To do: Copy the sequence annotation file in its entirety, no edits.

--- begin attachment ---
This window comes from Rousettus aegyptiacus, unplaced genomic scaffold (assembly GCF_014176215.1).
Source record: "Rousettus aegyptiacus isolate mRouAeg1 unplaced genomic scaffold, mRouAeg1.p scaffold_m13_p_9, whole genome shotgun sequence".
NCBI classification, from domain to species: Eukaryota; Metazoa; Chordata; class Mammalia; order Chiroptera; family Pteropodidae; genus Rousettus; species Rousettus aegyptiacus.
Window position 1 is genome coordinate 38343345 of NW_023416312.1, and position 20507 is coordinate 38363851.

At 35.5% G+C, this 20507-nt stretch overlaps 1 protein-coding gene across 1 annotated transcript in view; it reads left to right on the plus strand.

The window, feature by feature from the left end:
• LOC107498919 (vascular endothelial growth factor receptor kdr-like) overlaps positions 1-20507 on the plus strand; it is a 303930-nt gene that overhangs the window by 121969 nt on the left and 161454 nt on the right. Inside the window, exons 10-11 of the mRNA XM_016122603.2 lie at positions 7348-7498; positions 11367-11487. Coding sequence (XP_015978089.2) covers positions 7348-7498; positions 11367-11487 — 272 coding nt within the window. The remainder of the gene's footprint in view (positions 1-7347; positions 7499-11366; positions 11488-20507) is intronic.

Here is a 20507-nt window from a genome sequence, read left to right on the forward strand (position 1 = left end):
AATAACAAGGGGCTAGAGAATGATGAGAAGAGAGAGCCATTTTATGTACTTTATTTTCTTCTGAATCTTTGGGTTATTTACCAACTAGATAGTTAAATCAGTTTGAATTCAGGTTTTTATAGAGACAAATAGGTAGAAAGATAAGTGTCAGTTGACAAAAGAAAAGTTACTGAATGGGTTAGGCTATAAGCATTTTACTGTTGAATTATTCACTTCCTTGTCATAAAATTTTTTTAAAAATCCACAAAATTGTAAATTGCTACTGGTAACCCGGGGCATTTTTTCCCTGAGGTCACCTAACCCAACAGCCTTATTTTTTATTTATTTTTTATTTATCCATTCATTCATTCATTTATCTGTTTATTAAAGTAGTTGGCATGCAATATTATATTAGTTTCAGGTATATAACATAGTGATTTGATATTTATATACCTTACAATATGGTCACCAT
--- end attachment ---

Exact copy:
This window comes from Rousettus aegyptiacus, unplaced genomic scaffold (assembly GCF_014176215.1).
Source record: "Rousettus aegyptiacus isolate mRouAeg1 unplaced genomic scaffold, mRouAeg1.p scaffold_m13_p_9, whole genome shotgun sequence".
NCBI classification, from domain to species: Eukaryota; Metazoa; Chordata; class Mammalia; order Chiroptera; family Pteropodidae; genus Rousettus; species Rousettus aegyptiacus.
Window position 1 is genome coordinate 38343345 of NW_023416312.1, and position 20507 is coordinate 38363851.

At 35.5% G+C, this 20507-nt stretch overlaps 1 protein-coding gene across 1 annotated transcript in view; it reads left to right on the plus strand.

The window, feature by feature from the left end:
• LOC107498919 (vascular endothelial growth factor receptor kdr-like) overlaps positions 1-20507 on the plus strand; it is a 303930-nt gene that overhangs the window by 121969 nt on the left and 161454 nt on the right. Inside the window, exons 10-11 of the mRNA XM_016122603.2 lie at positions 7348-7498; positions 11367-11487. Coding sequence (XP_015978089.2) covers positions 7348-7498; positions 11367-11487 — 272 coding nt within the window. The remainder of the gene's footprint in view (positions 1-7347; positions 7499-11366; positions 11488-20507) is intronic.

Here is a 20507-nt window from a genome sequence, read left to right on the forward strand (position 1 = left end):
AATAACAAGGGGCTAGAGAATGATGAGAAGAGAGAGCCATTTTATGTACTTTATTTTCTTCTGAATCTTTGGGTTATTTACCAACTAGATAGTTAAATCAGTTTGAATTCAGGTTTTTATAGAGACAAATAGGTAGAAAGATAAGTGTCAGTTGACAAAAGAAAAGTTACTGAATGGGTTAGGCTATAAGCATTTTACTGTTGAATTATTCACTTCCTTGTCATAAAATTTTTTTAAAAATCCACAAAATTGTAAATTGCTACTGGTAACCCGGGGCATTTTTTCCCTGAGGTCACCTAACCCAACAGCCTTATTTTTTATTTATTTTTTATTTATCCATTCATTCATTCATTTATCTGTTTATTAAAGTAGTTGGCATGCAATATTATATTAGTTTCAGGTATATAACATAGTGATTTGATATTTATATACCTTACAATATGGTCACCAT